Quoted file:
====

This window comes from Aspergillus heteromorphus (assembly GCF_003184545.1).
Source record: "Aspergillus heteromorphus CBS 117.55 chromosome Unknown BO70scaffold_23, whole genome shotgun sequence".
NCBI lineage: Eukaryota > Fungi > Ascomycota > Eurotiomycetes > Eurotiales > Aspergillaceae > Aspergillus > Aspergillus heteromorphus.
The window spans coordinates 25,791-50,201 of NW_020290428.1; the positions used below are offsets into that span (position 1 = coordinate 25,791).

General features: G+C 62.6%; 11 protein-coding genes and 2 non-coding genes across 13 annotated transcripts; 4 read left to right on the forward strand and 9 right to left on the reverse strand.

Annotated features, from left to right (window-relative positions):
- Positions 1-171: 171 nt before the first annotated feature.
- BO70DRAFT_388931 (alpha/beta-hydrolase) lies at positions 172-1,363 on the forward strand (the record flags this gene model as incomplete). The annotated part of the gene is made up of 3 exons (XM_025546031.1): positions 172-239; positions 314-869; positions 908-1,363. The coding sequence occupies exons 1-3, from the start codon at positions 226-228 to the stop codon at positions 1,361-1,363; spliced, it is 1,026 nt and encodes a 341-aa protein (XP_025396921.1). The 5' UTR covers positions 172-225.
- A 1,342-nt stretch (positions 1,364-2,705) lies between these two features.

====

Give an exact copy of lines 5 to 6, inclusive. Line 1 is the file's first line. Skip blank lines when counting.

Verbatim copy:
General features: G+C 62.6%; 11 protein-coding genes and 2 non-coding genes across 13 annotated transcripts; 4 read left to right on the forward strand and 9 right to left on the reverse strand.

Annotated features, from left to right (window-relative positions):